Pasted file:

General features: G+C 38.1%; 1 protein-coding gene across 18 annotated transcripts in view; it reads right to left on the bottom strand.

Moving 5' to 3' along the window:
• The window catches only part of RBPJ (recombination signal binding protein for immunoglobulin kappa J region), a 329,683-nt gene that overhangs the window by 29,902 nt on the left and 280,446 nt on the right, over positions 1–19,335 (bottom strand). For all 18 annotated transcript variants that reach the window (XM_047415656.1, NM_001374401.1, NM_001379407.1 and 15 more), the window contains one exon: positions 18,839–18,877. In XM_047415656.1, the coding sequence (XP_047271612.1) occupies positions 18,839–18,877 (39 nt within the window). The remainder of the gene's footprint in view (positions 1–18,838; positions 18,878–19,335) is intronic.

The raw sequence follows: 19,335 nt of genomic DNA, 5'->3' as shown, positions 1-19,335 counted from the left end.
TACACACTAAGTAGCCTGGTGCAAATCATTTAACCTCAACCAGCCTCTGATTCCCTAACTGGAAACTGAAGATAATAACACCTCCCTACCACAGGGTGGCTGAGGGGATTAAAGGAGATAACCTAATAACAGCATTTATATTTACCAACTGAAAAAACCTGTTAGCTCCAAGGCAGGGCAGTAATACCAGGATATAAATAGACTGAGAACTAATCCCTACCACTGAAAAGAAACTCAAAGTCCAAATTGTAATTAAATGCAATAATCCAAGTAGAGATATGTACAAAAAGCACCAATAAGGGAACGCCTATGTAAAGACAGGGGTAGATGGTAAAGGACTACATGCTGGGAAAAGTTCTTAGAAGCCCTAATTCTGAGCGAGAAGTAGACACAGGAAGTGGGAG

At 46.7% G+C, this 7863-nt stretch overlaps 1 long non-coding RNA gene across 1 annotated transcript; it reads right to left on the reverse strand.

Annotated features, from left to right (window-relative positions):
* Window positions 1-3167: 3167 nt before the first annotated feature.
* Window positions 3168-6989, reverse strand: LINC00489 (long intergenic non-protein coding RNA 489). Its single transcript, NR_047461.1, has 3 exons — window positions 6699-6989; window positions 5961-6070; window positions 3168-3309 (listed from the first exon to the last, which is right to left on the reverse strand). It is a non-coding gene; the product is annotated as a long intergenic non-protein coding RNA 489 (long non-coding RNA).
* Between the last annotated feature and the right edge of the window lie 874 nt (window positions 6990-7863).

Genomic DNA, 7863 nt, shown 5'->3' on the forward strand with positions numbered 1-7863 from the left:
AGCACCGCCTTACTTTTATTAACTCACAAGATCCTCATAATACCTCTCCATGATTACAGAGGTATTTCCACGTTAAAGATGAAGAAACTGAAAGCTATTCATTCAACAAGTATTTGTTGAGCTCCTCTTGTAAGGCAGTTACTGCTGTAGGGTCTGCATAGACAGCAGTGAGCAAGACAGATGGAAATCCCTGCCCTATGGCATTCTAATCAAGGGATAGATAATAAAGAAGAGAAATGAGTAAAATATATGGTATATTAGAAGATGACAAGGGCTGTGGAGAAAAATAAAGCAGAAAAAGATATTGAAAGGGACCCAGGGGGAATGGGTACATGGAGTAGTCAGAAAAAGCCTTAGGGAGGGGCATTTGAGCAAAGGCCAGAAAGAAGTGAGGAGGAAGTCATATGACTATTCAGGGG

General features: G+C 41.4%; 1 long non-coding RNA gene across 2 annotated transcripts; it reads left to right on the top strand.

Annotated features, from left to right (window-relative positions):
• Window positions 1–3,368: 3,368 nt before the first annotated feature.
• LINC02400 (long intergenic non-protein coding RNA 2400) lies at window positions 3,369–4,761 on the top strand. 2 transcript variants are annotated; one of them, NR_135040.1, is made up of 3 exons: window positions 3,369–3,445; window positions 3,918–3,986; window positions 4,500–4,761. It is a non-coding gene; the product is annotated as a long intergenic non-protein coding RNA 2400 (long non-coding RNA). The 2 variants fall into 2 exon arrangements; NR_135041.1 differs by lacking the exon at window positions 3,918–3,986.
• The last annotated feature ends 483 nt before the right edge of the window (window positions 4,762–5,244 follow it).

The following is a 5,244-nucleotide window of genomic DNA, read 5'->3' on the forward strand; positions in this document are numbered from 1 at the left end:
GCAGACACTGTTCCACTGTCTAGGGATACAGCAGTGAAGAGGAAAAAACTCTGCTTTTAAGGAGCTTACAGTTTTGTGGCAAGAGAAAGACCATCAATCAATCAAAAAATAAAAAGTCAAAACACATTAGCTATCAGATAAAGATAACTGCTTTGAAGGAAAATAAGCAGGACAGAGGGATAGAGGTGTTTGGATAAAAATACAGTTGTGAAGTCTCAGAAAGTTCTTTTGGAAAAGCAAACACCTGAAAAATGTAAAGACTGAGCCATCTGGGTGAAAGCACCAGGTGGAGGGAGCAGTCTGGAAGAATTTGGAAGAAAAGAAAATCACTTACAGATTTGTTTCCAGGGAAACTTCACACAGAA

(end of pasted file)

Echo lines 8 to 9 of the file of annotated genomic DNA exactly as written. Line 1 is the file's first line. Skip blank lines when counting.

* Window positions 1-3167: 3167 nt before the first annotated feature.
* Window positions 3168-6989, reverse strand: LINC00489 (long intergenic non-protein coding RNA 489). Its single transcript, NR_047461.1, has 3 exons — window positions 6699-6989; window positions 5961-6070; window positions 3168-3309 (listed from the first exon to the last, which is right to left on the reverse strand). It is a non-coding gene; the product is annotated as a long intergenic non-protein coding RNA 489 (long non-coding RNA).